Let’s Roll Up Our Sleeves To Rebuild Our Social Fabric

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Before moving to Waco, Texas, I lived in the Prospect Lefferts neighborhood of Brooklyn, New York, where I was fortunate to experience many ideal features of urban life. Several restaurants, bars, bodegas, and ordinary shops like dry cleaners and barber shops were walking distance from the small Tudor duplex I shared with three women. Prospect Park was a six-minute walk away and with just two trains coming to that part of town, it wasn’t overrun by tourists or commuters transferring to different lines. Most of the people getting off on my stop lived there, allowing it to feel like an actual neighborhood. 

Yet during my two years living there and despite close proximity to many fellow residents, I had very few opportunities to connect with my neighbors. I tried to meet them when I could, but it just wasn’t the same as participating in shared social practices designed to connect neighbors to each other. Despite the neighborhood’s many wonderful attributes, they didn’t add up to a sense that I was participating in a community

Proximity Without Connection

This paradox of proximity without community is a timeless, global challenge. But in the American context, it’s a unique problem precisely because we once figured out how to solve it. During his tour of the states in 1831, French writer Alexis de Tocqueville observed: “America is, among the countries of the world, the one where they have taken most advantage of association and where they have applied that powerful mode of action to a greater diversity of objects,” he wrote. “There is nothing the human will despairs of attaining by the free action of the collective power of individuals.” 

During the decades after the Civil War, Americans of their own accord and initiative established hundreds of mutual aid societies, fraternal associations, and benevolent groups. In their Forbes column, Yaron Brook and  Don Walkins provide some helpful numbers: 

“In 1910, in New York State, for instance, 151 private benevolent groups provided care for children, and 216 provided care for adults or adults with children. If you were homeless in Chicago in 1933, for example, you could find shelter at one of the city’s 614 YMCAs, or one of its 89 Salvation Army barracks, or one of its 75 Goodwill Industries dormitories.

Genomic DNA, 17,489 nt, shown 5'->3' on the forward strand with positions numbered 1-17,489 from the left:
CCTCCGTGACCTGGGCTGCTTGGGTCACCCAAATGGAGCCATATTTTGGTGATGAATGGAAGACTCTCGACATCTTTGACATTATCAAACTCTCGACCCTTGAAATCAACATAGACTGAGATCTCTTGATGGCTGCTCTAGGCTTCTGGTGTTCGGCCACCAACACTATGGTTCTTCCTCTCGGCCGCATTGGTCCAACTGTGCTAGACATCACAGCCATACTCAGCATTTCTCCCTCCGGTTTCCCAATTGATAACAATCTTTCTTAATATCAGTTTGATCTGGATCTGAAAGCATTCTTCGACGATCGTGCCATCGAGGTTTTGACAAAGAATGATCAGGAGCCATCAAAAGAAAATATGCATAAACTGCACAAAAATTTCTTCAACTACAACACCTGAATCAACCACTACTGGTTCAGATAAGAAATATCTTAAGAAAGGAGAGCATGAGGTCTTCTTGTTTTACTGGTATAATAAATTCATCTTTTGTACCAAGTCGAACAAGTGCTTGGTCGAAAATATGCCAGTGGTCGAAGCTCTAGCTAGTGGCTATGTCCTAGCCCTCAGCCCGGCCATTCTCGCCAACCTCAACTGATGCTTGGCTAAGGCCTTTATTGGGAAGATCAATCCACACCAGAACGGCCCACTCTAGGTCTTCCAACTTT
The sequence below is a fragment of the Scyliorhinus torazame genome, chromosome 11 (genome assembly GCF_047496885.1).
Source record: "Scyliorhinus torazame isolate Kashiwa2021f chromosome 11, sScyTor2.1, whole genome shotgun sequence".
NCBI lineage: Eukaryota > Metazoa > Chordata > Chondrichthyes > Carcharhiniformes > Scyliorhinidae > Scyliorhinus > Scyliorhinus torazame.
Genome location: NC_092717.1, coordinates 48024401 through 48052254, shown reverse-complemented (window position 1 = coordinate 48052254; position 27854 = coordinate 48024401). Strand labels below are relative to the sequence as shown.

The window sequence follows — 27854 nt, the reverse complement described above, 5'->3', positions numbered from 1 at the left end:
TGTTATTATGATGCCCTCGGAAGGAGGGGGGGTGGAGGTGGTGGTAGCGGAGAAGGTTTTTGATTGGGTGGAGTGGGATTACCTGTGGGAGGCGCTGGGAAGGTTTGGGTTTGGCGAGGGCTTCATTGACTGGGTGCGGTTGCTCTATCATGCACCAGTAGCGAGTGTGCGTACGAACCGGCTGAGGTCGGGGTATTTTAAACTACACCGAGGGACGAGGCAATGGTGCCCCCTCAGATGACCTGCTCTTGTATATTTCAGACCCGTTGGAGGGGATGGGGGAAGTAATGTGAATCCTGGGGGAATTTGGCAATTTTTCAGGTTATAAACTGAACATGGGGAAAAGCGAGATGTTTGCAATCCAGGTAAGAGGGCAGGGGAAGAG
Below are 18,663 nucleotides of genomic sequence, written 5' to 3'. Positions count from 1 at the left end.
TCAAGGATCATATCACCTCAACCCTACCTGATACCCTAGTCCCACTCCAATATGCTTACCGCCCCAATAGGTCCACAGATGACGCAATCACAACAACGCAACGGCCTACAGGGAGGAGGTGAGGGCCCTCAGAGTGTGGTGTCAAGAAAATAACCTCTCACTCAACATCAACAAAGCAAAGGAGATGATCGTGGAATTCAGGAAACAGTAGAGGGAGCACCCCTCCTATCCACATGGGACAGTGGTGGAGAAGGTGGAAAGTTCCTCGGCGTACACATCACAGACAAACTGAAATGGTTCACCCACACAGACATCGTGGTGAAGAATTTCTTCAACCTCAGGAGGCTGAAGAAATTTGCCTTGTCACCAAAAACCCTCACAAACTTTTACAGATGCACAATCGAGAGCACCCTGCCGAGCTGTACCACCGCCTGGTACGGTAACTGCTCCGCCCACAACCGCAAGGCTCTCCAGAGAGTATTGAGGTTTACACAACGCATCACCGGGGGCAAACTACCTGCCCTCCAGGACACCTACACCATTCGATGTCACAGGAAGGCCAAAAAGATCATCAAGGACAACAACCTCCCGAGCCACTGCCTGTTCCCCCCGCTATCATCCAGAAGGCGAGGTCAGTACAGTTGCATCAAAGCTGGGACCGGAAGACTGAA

After the Great Depression, this fraternal culture began to unravel and since then, most American neighborhoods have been afflicted by the puzzling paradox of being alone together. In his widely-acclaimed 2000 book Bowling Alone (based on this essay), Harvard Sociologist Robert Putnam investigates how this happened, eventually settling on four main causes: generational differences, television, “sprawl,” and the pressures of time and money. 

14 years later, in his book, Vanishing Neighbor, Marc Dunkleman suggests that we haven’t really recovered from this unweaving. Referring to neighborhood-based relationships as second-ring relationships between the first ring (personal/intimate relationships) and third ring (impersonal relationships like social media), he writes: “What limited time and energy Americans have today is devoted to our most intimate relationships and a set of much more one-dimensional connections. Along the way, the middle rings have become the missing rings.” 

And in Happy City, Charles Montgomery beats a similar drum, establishing trust as a “bedrock” for a thriving city and neighborhood, but one that requires frequent and positive social interactions. Without them, “we are unlikely to build those bonds of trust.” He criticizes the suburban development pattern because of how intensely it reduces the frequency of organic, positive encounters between neighbors. Put simply, it’s hard to get to know your neighbors when you’re all shuttling between cars to garages and back doors to private homes, and back to cars. 

Taken together, these insights reveal the extent to which the social fabric woven around neighborhoods and cities during the “fraternal era” has become alarmingly frayed. When it comes to building resilient neighborhoods, reweaving this fabric is just as important as rewriting zoning laws, allowing for bike lanes, and embracing infill development. Civic, associative culture needs just as much innovating as these other aspects of city-building, but what exactly does that look like? 

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